31. What We Can Do:Self-Assess • Consider: Is your work, or that of your organization, moving us closer to an equitable and just society or world, or is it, despite good intentions, sustaining inequity and injustice?

  32. What We Can Do:Do Informed Work • Reject the temptation to use popular models (such as Ruby Payne’s) just because they’re popular. Ask why they’re popular. And opt, instead, for models that are based on evidence and proved effectiveness.

  33. What We Can Do:Engage Low-Income Folks • As we know, the experts are the communities. Avoid the missionary approach by asking what we can do rather doing what we think we ought to do. • Work with rather than for.

  34. What We Can Do:Learn • Never stop identifying our own class and race biases. (And yes, you do have them.)

  35. What We Can Do:See and Work at Intersections • Environmental Justice & Poverty • Environmental Justice & Racism • Media Conglomeration & Poverty & Racism • Privatization of Schools & Poverty & Racism • War & Poverty & Racism (see MLK) • Globalization & Poverty & Racism • And so on...

  36. What We Can Do:Evaluate Materials • Make sure your organization’s materials do not stereotype—even if subtly—economically disadvantaged people

  37. Part VIII Stages of Anti-Poverty Activism (see handout)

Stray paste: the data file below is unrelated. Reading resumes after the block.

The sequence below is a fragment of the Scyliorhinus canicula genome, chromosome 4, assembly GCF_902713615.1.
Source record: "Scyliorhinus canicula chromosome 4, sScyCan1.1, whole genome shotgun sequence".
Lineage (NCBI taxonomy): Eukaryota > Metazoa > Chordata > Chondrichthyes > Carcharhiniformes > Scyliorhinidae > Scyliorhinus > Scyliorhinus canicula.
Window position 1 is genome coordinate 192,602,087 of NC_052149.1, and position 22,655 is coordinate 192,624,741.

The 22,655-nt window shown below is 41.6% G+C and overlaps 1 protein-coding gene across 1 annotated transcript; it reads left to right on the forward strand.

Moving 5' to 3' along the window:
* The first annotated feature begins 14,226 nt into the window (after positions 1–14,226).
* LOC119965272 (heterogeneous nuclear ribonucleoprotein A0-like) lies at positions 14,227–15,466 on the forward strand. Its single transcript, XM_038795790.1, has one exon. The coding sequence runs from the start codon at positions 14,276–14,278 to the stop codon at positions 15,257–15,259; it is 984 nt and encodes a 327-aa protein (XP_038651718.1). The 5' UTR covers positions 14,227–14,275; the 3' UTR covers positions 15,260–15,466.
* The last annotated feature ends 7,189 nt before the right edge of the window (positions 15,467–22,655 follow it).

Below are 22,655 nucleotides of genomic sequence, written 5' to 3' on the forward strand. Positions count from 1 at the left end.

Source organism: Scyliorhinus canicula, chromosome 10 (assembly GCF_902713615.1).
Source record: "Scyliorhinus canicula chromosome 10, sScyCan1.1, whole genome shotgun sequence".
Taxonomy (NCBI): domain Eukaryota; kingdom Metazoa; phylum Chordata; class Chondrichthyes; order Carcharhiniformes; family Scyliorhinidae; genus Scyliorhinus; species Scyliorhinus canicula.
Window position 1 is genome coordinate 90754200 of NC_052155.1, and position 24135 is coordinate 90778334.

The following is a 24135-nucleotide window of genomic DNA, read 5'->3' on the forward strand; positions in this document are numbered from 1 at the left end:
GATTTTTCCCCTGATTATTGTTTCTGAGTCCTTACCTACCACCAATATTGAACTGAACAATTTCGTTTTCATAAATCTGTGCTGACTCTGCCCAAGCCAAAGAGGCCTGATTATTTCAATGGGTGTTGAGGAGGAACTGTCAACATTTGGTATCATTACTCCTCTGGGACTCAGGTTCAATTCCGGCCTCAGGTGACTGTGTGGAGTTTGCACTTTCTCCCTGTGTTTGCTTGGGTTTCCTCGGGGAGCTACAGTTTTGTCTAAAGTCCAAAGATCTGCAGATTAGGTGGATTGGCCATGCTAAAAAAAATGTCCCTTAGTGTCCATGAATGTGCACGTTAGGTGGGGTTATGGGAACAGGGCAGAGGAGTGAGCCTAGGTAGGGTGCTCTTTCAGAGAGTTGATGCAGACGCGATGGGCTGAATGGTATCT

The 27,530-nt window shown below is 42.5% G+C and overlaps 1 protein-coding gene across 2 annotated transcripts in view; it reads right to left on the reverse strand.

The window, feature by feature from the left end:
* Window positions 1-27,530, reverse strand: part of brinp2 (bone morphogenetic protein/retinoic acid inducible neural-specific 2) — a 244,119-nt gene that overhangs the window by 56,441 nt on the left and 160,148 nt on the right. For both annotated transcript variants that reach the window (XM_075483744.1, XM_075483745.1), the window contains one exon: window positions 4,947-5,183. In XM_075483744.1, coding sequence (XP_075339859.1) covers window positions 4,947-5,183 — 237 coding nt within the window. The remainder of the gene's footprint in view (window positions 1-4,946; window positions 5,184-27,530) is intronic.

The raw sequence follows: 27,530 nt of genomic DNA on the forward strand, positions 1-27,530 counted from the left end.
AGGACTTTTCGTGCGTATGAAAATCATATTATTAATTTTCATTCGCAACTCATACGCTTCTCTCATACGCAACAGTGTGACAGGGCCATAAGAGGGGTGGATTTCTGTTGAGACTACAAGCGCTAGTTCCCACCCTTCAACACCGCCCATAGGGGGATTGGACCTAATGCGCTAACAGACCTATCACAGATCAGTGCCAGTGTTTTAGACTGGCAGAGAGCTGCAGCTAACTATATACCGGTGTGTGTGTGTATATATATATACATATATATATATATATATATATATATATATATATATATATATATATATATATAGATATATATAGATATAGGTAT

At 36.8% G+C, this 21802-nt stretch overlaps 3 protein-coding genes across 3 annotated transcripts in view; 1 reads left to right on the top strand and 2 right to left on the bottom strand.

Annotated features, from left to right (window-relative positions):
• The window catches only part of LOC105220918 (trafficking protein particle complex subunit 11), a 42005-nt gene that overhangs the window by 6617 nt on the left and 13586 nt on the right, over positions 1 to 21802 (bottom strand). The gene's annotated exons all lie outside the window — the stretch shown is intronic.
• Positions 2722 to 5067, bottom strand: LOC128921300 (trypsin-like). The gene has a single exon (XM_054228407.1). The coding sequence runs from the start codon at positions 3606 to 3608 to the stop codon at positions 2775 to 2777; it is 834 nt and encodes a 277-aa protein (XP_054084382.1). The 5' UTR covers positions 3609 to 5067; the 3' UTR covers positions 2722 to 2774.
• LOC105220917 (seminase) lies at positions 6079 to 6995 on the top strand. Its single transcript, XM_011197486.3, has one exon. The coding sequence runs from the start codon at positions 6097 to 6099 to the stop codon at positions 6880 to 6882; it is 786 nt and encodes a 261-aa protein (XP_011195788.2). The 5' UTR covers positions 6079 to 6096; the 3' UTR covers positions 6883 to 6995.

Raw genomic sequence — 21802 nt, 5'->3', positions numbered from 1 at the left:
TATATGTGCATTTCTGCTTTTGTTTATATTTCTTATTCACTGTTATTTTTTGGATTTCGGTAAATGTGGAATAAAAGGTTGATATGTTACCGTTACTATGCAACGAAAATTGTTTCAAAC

38. Quotes “And one day we must ask the question, Why are there forty million poor people in America? And when you begin to ask that question, you are raising questions about the economic system, about a broader distribution of wealth. When you ask that question, you begin to question the capitalistic economy.”

  39. Quotes “I am a socialist because I believe that socialism will solve the misery of the world — give work to the man who is hungry and idle and at least give to little children the right to be born free.”

  40. Quotes “In a country well governed poverty is something to be ashamed of. In a country badly governed wealth is something to be ashamed of.”

  41. Quotes “The distinctions separating the social classes are false; in the last analysis they rest on force.”

  42. Quotes “We have deluded ourselves into believing the myth that capitalism grew and prospered out of the Protestant ethic of hard work and sacrifices. Capitalism was built on the exploitation of black slaves and continues to thrive on the exploitation of the poor, both black and white, both here and abroad.”

  43. Quotes “Who are the oppressors? The few: the King, the capitalist, and a handful of other overseers and superintendents. Who are the oppressed? The many: the nations of the earth; the valuable personages; the workers; they that make the bread that the soft-handed and idle eat.”

  44. Paul C. Gorski